By failing to account for volatility of investment returns, most financial plans and retirement calculators are selling retirees
Imagine this: you are planning on packing up and moving to Melbourne for 1 year, you ask someone what clothes you should pack and they tell you the following:
“The historical average temperature of Melbourne is 15.6°C, at this temperature you’ll be comfortable wearing jeans and a thin cotton jumper. Assuming that you wash your clothes once per week; packing 7 pairs of Jeans and 7 thin cotton jumpers will provide you with adequate clothing for the year.”
Would you question the quality of their advice?
If you are reading this from Melbourne you already know that this is highly flawed advice; during Summer days of 36°C + jeans and a cotton jumper will have you suffering, and on Winter mornings when it gets down to 2°C you will be just as uncomfortable.
If you made plans based on average temperate, you will spend a most of the year living in significantly less comfort than the people who have taken the variance of temperature into account when planning their wardrobe.
In reality no one would plan their wardrobe around averages, however this is exactly how the majority of people plan for their retirement, it is exactly how the VAST majority of retirement calculators work, and it is exactly how most financial plans work.
They all assume that your chosen investment portfolio with earn average returns year in year out, but just like Melbourne weather won’t be 15.6°C all day every day, in reality investment portfolios won’t provide average returns year in year out.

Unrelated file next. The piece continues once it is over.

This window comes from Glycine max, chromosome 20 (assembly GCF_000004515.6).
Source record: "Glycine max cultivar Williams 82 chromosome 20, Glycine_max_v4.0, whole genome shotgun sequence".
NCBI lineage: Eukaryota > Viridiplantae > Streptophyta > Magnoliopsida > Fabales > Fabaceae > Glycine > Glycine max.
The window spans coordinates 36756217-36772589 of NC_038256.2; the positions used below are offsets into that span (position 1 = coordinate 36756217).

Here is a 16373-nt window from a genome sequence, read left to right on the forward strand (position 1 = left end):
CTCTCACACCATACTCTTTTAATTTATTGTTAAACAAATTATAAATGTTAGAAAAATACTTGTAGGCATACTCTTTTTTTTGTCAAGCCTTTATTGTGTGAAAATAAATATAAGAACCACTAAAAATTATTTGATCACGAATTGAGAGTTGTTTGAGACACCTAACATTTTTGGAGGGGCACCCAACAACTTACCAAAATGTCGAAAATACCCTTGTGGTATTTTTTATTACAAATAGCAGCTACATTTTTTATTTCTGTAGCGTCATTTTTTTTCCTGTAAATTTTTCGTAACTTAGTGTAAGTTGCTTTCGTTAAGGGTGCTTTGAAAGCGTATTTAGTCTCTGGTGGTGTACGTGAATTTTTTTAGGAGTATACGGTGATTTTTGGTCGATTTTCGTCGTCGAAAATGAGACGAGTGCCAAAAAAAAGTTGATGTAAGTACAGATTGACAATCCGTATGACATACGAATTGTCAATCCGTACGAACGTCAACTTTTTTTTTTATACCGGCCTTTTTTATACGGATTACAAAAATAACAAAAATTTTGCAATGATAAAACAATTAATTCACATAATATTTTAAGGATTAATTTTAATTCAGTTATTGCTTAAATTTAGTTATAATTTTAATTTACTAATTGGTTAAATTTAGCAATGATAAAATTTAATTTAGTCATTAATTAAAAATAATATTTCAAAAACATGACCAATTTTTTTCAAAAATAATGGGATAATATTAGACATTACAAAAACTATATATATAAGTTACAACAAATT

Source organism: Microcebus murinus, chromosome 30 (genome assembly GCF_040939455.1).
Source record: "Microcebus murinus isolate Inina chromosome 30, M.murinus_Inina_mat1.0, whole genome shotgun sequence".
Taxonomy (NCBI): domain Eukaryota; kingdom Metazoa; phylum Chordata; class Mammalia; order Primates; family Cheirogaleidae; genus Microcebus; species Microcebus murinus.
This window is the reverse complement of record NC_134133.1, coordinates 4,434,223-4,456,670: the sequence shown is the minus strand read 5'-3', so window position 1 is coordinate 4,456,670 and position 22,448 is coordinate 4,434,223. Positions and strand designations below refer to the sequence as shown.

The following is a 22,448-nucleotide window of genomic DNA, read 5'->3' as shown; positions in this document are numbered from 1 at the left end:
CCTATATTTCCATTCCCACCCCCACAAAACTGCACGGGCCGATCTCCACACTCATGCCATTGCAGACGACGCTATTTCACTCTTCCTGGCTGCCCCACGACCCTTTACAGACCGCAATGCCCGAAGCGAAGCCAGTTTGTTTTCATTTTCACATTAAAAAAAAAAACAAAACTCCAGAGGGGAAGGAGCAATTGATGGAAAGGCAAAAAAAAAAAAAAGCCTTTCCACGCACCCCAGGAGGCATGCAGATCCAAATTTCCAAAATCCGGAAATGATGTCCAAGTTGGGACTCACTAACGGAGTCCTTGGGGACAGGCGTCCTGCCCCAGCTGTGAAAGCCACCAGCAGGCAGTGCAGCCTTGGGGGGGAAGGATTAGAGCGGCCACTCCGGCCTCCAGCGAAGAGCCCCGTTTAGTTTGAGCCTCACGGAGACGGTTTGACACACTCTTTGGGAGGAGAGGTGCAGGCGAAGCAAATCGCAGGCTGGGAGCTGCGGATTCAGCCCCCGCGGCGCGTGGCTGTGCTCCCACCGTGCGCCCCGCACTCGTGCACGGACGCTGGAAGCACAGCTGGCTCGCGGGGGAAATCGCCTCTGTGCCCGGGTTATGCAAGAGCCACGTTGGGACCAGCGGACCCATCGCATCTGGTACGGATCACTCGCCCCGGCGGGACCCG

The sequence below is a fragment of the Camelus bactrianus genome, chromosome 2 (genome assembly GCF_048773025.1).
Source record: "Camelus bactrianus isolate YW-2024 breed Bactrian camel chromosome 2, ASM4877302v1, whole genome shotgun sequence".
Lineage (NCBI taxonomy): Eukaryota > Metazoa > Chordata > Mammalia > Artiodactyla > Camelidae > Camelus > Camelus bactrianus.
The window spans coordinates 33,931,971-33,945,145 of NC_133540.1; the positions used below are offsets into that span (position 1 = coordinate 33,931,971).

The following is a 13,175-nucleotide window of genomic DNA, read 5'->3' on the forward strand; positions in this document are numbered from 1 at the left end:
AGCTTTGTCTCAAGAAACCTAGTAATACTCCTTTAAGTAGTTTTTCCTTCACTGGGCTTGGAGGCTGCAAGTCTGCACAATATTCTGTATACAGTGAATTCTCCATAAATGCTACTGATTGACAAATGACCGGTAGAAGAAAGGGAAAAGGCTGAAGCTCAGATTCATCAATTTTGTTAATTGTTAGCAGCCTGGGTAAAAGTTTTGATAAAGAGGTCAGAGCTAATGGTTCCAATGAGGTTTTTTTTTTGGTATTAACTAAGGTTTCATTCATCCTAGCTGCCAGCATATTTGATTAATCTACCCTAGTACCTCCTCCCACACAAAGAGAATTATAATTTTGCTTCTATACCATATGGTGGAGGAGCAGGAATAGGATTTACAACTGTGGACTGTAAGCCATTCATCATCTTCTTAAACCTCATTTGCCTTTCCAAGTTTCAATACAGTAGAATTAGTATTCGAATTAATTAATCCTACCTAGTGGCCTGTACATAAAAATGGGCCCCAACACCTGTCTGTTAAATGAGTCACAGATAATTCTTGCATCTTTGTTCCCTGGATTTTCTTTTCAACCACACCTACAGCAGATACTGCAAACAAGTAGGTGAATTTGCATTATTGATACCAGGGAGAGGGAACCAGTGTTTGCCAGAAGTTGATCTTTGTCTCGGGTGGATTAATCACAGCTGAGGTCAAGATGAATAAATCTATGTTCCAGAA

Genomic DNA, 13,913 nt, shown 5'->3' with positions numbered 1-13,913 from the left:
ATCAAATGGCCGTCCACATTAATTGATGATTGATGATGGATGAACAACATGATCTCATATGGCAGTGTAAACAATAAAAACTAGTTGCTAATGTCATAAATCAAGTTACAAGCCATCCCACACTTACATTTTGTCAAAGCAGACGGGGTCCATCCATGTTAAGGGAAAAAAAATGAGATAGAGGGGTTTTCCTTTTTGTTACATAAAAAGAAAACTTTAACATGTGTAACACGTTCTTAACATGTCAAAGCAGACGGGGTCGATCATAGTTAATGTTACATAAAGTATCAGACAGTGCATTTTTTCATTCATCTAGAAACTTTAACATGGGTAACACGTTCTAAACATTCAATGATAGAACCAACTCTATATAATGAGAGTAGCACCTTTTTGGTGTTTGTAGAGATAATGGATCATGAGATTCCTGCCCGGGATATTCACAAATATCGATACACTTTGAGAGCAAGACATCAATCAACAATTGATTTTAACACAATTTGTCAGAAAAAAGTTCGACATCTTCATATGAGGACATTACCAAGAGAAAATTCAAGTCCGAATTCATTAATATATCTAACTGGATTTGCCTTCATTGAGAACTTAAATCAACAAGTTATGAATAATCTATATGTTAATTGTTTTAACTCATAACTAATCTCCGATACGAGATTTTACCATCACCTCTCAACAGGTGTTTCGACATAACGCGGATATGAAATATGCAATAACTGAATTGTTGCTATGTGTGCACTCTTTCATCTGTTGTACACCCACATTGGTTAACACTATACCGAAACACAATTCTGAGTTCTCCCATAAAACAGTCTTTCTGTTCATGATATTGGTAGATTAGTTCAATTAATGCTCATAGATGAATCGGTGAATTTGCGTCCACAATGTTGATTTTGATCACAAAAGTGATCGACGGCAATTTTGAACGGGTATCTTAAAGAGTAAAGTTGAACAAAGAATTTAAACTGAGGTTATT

Volatility of returns becomes a problem in retirement because retirees need to eat (and use electricity, petrol, spoil grandchildren) regardless of what investment markets are doing.
When consistent withdrawals are made from a portfolio sequence of returns risk becomes a problem.
Investment returns at the start of retirement are more impactful than returns later in retirement, this is because retirement portfolios are generally at their biggest at the start of retirement (you have been saving the longest and have not yet started spending) a bigger percentage change in this period will have a bigger impact on absolute wealth.
Poor returns at the start of retirement can have large impact on your financial situation.
The risk of getting poor returns at the start of your retirement is known as sequence of returns risk.
Below are three sets of possible investment portfolio returns over a 20 year period.
Each set has an Average (Geometric Mean) of 5.8% per annum.
For return sets A &C I have introduced volatility. I have generated a set of returns with a geometric mean of 5.8% and a standard deviation of 7.38% , these are not unrealistic figures for a diversified retirement portfolio.